"Secret Configurations are written to the property file successfully"
  8.  Now, go back and look at the cipher-text.properties file. The plain text LDAP password will be replaced by a cipher value.
  9.  You will also look at CARBON_HOME/repository/conf/user-mgt.xml where we have specified the connection password for LDAP user.
    You will notice that it will be modified by the ciphertool script as follows.
    <Property name="ConnectionPassword" svns:secretAlias="UserStoreManager.Property.ConnectionPassword">password</Property>
  10. Now, you can start the server.
    e.g:- sh wso2server.sh
  11. This will prompt "[Enter KeyStore and Private Key Password :]" at the server startup because we need to decrypt the encrypted passwords to connect to LDAP.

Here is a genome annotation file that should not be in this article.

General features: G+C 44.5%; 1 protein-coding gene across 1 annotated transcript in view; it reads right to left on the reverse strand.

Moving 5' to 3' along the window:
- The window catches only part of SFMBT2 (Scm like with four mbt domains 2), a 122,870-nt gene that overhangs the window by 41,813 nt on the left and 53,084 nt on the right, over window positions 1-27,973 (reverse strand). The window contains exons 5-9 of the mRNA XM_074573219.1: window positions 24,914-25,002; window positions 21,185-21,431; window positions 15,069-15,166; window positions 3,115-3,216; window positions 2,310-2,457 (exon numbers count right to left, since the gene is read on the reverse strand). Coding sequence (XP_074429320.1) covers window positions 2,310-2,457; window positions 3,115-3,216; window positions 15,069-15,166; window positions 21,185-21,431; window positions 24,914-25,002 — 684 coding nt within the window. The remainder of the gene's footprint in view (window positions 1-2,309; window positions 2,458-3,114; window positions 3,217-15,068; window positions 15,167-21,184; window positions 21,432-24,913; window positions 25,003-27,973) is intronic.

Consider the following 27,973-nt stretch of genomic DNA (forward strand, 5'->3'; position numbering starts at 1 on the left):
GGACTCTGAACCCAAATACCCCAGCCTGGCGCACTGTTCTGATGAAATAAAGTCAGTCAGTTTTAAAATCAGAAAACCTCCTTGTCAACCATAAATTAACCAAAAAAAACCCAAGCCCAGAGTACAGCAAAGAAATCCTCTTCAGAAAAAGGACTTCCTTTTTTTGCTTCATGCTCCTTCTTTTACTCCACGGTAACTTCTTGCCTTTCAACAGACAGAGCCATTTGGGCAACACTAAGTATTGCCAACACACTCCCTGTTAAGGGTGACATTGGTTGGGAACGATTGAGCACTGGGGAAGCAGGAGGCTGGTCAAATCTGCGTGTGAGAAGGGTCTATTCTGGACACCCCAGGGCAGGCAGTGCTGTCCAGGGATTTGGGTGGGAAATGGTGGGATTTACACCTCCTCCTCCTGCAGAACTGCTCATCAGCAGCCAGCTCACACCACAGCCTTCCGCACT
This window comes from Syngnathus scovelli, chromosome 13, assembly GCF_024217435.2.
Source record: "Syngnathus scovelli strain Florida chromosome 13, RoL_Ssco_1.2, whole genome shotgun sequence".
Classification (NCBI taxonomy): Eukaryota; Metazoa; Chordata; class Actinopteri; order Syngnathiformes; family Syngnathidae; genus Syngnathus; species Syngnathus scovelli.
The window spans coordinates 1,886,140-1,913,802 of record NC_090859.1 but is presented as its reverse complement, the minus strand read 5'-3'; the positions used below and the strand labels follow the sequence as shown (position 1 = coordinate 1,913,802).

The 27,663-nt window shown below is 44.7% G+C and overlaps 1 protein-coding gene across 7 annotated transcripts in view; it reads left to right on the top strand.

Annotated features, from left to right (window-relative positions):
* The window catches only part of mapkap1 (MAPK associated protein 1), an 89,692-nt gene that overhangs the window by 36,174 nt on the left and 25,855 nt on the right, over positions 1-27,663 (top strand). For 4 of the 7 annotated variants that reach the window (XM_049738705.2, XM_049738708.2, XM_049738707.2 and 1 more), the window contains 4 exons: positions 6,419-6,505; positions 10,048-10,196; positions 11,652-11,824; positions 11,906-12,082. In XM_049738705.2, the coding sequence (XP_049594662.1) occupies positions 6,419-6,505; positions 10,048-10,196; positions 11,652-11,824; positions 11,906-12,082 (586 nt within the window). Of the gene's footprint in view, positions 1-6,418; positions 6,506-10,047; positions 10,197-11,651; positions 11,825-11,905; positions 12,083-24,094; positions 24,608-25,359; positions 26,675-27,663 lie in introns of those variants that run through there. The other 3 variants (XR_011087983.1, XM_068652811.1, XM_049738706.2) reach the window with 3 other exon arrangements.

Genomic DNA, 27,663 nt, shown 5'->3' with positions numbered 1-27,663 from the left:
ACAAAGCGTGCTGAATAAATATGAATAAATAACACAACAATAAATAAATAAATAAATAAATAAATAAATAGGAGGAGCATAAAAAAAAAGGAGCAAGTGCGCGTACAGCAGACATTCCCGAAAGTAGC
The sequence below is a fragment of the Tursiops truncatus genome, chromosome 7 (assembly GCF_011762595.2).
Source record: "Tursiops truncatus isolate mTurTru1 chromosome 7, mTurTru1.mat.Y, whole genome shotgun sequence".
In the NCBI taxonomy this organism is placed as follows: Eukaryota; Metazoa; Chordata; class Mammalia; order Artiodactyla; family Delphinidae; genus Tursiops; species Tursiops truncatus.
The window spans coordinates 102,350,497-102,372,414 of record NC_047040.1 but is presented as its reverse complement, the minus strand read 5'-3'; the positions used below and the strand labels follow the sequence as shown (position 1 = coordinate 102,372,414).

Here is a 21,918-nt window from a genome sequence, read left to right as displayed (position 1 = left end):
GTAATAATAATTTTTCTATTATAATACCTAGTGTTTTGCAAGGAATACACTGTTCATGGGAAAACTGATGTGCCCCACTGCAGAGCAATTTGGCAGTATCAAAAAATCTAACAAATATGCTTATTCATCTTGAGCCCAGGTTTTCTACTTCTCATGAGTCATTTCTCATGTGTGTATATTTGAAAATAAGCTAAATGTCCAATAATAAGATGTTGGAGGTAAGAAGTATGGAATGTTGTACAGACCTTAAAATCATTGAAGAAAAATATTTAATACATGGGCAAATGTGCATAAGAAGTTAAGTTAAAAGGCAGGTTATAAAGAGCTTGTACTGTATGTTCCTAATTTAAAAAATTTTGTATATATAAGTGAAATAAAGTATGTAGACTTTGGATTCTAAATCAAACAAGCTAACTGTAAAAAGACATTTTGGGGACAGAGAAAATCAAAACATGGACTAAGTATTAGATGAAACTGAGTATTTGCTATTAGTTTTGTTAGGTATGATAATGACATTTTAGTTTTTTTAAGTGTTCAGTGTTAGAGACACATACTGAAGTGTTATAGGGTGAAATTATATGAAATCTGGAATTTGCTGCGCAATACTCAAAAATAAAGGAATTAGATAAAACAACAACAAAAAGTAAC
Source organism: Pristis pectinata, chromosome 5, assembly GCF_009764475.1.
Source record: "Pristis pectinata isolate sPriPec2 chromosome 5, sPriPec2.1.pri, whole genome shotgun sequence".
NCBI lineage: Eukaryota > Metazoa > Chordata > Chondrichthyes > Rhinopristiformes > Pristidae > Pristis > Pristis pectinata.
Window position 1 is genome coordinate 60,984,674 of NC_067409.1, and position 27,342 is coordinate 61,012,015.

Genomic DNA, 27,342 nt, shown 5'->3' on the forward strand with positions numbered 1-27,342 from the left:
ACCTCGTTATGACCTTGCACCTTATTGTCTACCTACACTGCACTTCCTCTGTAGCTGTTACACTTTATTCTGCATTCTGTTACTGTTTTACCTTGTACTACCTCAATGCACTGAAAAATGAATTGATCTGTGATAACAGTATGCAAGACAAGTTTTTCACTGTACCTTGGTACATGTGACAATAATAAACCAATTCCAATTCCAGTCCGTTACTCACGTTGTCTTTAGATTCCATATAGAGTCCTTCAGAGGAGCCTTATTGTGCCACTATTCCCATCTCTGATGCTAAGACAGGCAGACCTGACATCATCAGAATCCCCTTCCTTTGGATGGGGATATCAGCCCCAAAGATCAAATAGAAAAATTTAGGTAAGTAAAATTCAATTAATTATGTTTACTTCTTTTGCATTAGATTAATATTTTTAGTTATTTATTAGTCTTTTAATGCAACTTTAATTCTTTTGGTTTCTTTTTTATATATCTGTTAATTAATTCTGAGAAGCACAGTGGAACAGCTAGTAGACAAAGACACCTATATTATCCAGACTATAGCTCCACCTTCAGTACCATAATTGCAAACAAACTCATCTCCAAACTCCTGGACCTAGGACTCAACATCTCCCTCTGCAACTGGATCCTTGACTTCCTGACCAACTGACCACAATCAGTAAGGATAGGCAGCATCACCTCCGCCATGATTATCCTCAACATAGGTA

You can enter "wso2carbon" and the server will be started successfully.

    But you will not be able to provide this password value if you start WSO2 Carbon server as a background process.
    i.e:- ./wso2server.sh start
    In that case, you can follow a simple set of additional steps as explained below
  12. Have a file named "password-tmp" in CARBON_HOME/ directory. Add "wso2carbon" (the primary keystore password) to this file and save
  13. Now, start the server as a background process.
    ./wso2server.sh start
  14. Keystore password will be picked up from password-tmp file. Once the server is started, this fill will automatically be deleted from the file system. Make sure to add this temporary file back whenever you start the sever as a background process.
          NOTE : If you make the name of the password file as "password-persist" instead of "password-tmp" then the fie will not be deleted after reading. Then you don't need to provide the password in subsequent startups.